However, the analysis of the gene expression profile of the spleen from CIP2AHOZ mice revealed differential expression of genes related to the regulation of immune response and/or autoimmune diseases (Table 3). Motivated by these findings, we performed functional in vivo assays to elucidate the role of CIP2A within an immune response. To start with, mice were immunized with ovalbumin in order to measure the T-cell-dependent antibody response. Compared to WT mice, the induction of peanut agglutinin (PNA) positivity and proliferation in germinal centers was attenuated in CIP2AHOZ mice (Fig 2A and 2B) indicating a role of CIP2A within the T-cell dependent B-cell response.

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Fig 2. Impaired adaptive immune response in CIP2A deficient mice.

(A) Immunohistochemical staining for CIP2A, germinal center marker peanut agglutinin (PNA), and proliferation marker Ki-67 in spleen from immunized WT and CIP2AHOZ mice. Arrows indicate positive staining of germinal center of indicated antigens in WT tissues. Scale bar represents 100 μm. (B) Percentage of immunized mice presenting a PNA positive staining in germinal center from two independent mouse cohorts of 6 WT and 6 CIP2AHOZ females, and 7 WT and 6 CIP2AHOZ females respectively. (C) Haematoxilin histological staining of spleen after primary infection with L.m. Bacterial abscesses are highlighted in yellow. Scale bar: 6 mm. (D) Abscesses number and percentage of the abscesses area compared to spleen total area after L.m. primary infection. Average of 2 WT and 3 CIP2AHOZ females is shown. Mann-Whitney t test. (E) Hematoxilin-eosin histological staining of liver presenting inflammatory lesions developed in response to second infection with intracellular bacteria L.m (5 days post recall infection). The right panels present higher amplifications of the lesions on the left. Scale bar represents 500 μm (left panel) or 100 μm (right panel). Representative pictures of 6 WT and 6 CIP2AHOZ females analyzed. (F) Quantitative and statistical analysis of the number of large abscesses (> 10 μm2) as described in (E).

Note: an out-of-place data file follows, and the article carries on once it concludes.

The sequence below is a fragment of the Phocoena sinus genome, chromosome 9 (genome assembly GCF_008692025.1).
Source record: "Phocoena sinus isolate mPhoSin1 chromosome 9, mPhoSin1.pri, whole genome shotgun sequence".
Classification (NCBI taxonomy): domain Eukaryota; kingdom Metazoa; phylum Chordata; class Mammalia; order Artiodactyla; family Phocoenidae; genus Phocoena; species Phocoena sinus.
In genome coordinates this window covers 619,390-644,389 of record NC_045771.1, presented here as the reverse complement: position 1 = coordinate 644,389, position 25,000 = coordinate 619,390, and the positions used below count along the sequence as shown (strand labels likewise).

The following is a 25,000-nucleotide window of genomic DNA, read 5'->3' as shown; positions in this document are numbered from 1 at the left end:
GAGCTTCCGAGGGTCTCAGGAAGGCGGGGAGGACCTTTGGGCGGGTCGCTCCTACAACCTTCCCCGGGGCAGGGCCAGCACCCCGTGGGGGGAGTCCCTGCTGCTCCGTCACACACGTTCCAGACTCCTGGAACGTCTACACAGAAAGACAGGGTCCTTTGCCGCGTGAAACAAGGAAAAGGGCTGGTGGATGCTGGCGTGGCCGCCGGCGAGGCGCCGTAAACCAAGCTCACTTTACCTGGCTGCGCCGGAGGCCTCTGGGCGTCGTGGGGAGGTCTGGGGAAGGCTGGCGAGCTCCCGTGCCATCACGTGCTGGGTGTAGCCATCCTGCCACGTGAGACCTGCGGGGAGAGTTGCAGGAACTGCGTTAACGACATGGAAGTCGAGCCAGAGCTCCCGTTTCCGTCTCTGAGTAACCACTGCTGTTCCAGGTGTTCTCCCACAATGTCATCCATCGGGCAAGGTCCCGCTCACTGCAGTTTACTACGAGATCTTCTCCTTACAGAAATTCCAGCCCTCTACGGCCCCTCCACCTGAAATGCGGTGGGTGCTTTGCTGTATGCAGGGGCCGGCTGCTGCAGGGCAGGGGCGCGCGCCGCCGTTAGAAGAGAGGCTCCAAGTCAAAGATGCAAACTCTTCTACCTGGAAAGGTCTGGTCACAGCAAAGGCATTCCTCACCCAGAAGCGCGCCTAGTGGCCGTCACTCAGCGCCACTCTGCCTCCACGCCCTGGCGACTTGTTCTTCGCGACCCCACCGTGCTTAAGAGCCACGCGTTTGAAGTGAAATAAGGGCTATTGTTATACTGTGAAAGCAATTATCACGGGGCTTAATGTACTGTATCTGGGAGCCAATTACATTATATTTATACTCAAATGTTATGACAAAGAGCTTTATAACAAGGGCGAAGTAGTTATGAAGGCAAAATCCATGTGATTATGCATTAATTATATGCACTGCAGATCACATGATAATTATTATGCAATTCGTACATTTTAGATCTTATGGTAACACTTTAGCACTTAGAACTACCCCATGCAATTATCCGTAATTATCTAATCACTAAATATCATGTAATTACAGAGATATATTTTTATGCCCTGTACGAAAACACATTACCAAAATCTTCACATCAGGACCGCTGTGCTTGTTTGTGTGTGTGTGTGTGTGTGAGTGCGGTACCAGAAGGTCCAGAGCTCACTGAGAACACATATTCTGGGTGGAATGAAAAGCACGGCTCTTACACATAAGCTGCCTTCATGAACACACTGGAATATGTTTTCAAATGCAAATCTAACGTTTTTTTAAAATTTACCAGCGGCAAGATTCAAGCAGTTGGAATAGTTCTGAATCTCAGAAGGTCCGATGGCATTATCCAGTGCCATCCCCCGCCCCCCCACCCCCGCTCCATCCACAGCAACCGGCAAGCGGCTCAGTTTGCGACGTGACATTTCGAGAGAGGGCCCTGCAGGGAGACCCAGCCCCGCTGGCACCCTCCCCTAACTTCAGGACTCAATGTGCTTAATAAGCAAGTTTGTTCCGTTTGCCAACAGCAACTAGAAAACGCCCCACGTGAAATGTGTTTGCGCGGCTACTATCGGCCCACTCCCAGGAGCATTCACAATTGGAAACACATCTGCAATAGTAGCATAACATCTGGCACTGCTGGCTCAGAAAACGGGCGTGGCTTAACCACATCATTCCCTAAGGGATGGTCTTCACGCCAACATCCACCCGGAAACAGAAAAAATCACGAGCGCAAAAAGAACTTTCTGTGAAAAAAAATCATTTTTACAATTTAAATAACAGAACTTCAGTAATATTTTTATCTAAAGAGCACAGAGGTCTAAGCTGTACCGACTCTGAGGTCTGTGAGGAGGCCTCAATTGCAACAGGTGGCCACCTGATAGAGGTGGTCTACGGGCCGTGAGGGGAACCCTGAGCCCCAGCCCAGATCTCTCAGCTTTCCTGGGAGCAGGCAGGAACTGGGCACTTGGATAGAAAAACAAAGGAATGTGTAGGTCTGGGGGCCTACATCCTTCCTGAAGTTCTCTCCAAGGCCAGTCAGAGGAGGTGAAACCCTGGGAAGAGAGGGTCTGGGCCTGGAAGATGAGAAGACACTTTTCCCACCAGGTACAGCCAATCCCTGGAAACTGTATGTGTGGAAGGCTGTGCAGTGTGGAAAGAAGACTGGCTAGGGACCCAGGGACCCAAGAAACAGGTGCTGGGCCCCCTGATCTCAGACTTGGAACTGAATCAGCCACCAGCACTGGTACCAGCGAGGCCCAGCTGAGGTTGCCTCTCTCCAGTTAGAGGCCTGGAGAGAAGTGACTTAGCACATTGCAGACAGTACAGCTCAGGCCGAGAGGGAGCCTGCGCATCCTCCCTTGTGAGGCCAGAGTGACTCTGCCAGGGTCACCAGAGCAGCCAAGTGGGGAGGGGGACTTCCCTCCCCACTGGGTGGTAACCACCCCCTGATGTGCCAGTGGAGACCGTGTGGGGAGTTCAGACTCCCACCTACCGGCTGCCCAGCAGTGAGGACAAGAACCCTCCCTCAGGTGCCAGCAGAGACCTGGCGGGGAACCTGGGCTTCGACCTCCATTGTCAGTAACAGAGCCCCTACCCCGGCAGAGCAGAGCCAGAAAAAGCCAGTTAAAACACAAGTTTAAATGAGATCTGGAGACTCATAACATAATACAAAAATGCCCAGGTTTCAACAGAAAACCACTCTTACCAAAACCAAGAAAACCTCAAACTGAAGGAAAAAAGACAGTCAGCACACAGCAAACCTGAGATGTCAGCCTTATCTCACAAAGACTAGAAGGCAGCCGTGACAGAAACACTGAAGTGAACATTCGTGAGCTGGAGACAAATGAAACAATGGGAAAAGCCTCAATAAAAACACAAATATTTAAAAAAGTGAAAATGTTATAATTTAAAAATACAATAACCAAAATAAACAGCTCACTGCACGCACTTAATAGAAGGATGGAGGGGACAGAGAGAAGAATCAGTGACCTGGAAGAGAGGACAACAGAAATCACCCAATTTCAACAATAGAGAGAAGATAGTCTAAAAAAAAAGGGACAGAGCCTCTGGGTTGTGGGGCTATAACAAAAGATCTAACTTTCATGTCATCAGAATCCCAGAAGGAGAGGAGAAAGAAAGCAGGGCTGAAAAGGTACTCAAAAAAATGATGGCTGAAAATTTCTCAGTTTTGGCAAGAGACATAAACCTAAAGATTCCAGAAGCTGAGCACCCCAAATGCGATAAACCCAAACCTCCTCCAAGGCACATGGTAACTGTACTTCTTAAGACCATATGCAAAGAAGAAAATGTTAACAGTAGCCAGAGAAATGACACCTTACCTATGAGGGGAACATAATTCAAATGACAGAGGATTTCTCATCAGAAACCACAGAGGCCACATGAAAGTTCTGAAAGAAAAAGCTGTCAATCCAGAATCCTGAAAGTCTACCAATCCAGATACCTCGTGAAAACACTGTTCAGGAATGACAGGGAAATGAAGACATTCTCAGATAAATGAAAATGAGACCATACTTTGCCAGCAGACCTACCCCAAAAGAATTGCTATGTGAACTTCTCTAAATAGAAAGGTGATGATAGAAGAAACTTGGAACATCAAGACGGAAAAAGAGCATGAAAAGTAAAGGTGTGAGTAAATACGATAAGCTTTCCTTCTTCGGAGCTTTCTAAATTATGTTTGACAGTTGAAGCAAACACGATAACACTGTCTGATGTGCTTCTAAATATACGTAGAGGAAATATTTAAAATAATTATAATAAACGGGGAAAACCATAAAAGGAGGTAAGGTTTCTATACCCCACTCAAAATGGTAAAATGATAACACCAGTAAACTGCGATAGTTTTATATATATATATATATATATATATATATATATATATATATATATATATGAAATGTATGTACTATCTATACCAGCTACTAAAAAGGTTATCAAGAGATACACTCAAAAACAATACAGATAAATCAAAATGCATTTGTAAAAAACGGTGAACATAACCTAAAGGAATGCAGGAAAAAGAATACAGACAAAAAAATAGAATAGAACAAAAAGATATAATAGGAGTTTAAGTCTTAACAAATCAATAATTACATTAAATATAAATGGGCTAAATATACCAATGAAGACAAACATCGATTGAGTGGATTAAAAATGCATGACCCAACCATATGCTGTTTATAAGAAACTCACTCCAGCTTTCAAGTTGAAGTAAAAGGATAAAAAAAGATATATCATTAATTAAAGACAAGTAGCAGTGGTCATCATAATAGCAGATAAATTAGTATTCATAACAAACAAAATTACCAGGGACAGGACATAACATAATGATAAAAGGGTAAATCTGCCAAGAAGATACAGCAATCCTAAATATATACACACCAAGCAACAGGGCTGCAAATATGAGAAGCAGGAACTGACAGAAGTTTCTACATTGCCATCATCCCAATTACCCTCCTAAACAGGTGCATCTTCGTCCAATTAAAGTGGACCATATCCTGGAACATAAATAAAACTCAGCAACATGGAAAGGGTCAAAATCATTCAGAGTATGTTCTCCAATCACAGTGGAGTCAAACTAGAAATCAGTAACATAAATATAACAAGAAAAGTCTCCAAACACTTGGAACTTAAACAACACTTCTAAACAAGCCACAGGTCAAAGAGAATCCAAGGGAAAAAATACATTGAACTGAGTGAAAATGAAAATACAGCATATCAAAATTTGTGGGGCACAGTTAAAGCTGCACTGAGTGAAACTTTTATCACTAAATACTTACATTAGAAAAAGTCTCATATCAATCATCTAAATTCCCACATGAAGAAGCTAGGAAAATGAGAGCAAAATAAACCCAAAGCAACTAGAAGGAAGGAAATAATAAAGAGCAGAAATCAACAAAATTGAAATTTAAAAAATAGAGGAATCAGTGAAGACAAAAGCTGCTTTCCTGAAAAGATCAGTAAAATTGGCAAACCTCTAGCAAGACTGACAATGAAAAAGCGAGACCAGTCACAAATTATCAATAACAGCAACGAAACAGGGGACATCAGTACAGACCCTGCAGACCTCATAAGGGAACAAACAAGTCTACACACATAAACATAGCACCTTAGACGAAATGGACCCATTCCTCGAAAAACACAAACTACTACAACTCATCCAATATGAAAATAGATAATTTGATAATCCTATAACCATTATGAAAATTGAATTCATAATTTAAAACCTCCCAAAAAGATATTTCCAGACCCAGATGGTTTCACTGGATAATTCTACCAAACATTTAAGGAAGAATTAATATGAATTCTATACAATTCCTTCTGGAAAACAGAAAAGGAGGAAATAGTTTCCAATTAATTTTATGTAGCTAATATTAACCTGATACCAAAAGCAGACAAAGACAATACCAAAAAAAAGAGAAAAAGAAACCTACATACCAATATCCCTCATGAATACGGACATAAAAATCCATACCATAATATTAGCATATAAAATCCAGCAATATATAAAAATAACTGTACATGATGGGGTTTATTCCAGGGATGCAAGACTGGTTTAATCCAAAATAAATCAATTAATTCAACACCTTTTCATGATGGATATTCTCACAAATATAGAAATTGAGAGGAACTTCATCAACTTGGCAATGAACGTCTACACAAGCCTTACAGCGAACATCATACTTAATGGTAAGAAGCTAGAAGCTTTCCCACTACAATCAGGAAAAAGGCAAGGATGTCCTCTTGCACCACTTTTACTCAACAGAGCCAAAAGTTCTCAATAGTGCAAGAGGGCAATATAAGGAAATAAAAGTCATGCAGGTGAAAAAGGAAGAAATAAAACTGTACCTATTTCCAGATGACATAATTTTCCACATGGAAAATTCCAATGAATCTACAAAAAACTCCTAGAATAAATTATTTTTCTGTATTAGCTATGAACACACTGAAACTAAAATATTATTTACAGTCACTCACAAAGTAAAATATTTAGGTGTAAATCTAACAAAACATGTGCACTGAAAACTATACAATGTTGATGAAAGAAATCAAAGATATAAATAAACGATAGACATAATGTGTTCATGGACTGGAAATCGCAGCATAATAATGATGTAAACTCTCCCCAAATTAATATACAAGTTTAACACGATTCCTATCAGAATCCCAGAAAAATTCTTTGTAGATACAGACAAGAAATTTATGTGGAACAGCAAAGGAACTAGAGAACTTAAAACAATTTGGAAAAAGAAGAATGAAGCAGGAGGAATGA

https://doi.org/10.1371/journal.pone.0152996.g002

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Table 3. Molecular function of significantly regulated genes identified via GO term enrichment analysis of CIP2AHOZ versus WT spleens.

CIP2A is the only gene downregulated in CIP2AHOZ samples, all the other genes were found to be up-regulated in mutant samples when compared to WT.

https://doi.org/10.1371/journal.pone.0152996.t003

As innate and adaptive immune responses are required for the clearance of intracellular bacteria L.m. [19] [20], WT and CIP2AHOZ mice were infected with L.m (S2A Fig). To investigate the impact of CIP2A in response to primary infection, appearance of spleen and liver abscesses as a sign of un-cleared infection, were examined 3 days post-infection (S2A Fig). Even though CIP2AHOZ mice presented with more splenic bacterial abscesses and larger infected areas as compared to WT mice, this difference was not statistically significant (Fig 2C and 2D and S2B Fig). These large necrotic lesions (abscesses) consist of granulocytes and/or exudate macrophages (S2B Fig). Small lesions containing mainly mature macrophages (microgranulomas) were detected in lower proportion as well (data not shown).